Universities setting a course for home

For many potential students a full-time, campus degree is not an option. So could distance learning be the answer?

Frozen Planet 2 Spring

The Open University’s Frozen Planet course is designed in conjunction with the BBC series shot in Antartica. Photograph: Jeff Wilson/BBC/Jeff Wilson

As prospective students face up to the increased cost of higher education, universities have become keenly aware of the need to offer cheaper options. Higher education providers are, as a result, increasingly looking to develop novel, workplace-relevant distance learning versions of degrees, which they say are considerably less expensive than that of a full-time, on-campus experience.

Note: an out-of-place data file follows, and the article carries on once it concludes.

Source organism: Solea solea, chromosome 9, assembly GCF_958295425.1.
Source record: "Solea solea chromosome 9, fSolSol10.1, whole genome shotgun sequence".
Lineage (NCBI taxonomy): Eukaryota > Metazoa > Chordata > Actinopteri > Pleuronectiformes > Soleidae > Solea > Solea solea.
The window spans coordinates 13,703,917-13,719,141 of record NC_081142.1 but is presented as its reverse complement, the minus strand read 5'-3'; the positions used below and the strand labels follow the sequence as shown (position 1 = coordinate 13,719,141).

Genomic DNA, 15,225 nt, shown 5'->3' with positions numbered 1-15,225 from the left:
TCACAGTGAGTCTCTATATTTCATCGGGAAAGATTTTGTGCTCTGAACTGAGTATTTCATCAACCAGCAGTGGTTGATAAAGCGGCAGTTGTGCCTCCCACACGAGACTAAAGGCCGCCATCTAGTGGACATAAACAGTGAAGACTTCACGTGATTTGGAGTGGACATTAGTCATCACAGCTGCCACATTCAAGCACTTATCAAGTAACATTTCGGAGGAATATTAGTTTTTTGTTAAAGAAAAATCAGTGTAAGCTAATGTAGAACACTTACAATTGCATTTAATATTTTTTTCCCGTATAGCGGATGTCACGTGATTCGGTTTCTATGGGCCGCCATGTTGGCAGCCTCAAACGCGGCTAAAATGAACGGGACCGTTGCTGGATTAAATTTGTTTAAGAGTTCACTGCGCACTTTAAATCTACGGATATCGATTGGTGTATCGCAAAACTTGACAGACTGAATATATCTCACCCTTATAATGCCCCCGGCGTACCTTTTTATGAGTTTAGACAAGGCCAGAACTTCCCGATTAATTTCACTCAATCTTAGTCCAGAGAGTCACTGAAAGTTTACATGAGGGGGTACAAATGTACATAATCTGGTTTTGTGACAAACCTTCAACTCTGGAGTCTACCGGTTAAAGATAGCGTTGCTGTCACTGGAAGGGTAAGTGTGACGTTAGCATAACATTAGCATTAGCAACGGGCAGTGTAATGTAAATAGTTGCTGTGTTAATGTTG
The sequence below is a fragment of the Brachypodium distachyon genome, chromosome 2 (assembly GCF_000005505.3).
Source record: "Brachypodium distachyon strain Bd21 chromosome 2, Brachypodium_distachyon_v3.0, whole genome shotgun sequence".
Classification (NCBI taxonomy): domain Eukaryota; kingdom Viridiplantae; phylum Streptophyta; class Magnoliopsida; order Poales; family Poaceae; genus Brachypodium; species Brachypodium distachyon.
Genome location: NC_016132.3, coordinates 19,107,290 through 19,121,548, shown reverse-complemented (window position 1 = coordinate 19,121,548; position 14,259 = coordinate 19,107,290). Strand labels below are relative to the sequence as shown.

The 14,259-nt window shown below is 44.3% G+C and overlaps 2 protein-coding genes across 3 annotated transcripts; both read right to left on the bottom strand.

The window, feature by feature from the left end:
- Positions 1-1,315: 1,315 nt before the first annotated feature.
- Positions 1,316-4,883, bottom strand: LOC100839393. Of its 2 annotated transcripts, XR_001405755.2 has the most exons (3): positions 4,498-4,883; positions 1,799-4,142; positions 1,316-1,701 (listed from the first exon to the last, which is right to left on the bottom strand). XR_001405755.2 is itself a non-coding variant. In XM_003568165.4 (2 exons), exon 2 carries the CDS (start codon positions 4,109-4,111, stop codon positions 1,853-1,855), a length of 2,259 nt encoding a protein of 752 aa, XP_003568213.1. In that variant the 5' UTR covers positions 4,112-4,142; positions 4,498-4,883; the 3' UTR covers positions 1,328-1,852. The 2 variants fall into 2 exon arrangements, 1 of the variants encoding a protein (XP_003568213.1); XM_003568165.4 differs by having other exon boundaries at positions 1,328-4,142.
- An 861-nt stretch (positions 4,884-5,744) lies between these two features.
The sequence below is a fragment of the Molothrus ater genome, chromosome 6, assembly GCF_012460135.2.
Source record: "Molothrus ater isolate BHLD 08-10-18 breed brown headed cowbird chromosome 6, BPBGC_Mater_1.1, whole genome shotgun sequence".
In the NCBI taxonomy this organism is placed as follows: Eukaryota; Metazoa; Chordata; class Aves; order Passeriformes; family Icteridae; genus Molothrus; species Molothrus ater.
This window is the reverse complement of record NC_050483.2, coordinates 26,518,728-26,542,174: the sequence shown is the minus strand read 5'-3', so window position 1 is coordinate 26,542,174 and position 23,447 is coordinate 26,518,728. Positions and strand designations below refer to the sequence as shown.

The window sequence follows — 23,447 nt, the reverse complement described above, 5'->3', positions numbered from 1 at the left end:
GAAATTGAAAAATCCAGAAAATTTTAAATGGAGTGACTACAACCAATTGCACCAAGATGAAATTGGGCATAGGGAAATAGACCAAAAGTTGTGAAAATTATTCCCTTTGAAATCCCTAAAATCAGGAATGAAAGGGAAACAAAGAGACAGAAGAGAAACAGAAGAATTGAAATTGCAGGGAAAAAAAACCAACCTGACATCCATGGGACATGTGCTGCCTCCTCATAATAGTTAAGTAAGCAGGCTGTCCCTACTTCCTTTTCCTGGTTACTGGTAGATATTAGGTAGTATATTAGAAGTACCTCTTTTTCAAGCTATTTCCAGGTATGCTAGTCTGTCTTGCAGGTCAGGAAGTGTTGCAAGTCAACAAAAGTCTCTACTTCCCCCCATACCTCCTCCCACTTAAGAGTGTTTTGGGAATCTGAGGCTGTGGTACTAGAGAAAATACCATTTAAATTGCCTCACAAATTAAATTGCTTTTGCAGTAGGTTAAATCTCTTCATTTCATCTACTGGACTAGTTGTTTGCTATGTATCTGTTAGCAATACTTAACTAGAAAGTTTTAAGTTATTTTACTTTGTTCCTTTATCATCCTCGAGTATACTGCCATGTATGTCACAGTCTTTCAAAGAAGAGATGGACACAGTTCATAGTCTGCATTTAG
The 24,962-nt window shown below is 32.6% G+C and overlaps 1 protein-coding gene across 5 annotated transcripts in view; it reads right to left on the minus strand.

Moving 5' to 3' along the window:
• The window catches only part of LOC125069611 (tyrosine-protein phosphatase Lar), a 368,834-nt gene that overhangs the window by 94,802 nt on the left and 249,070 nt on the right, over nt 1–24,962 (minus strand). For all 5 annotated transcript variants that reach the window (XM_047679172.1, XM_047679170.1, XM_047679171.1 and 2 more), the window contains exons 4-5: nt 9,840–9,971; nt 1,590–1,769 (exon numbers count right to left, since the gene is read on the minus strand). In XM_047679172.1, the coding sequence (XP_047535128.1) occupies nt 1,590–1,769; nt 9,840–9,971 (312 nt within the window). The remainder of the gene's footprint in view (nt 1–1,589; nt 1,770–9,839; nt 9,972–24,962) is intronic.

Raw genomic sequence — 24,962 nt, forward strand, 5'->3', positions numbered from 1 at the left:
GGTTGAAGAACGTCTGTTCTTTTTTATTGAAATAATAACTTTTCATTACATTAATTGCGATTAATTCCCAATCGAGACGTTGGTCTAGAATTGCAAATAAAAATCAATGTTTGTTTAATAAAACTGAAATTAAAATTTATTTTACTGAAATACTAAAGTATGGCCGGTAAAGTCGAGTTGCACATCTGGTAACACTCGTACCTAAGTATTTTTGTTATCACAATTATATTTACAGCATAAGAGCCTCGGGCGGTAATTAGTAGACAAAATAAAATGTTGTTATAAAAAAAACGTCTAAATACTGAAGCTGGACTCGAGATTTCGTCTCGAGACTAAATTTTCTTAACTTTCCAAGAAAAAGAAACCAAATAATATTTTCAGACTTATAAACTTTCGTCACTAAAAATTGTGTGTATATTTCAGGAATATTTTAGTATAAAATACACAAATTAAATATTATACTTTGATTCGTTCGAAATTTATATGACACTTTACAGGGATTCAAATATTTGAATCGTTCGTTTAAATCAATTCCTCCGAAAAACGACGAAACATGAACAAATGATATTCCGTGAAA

Such innovation is already paying dividends at the Open University (OU), for example, where a higher than average number of students recently signed up to a new course on the ecology and wildlife of Antarctica. Designed in conjunction with the BBC Frozen Planet series, for which OU academics acted as advisers and presenters, the course has unique footage shot on location specifically for OU students, exclusive access to BBC archive film and an interactive study website written by Dr Mark Brandon, a polar scientist involved in the making of the documentary. As a result, the OU has seen double the enrollment numbers it would typically expect for a new course.
Full Article: Distance learning | Education | guardian.co.uk.

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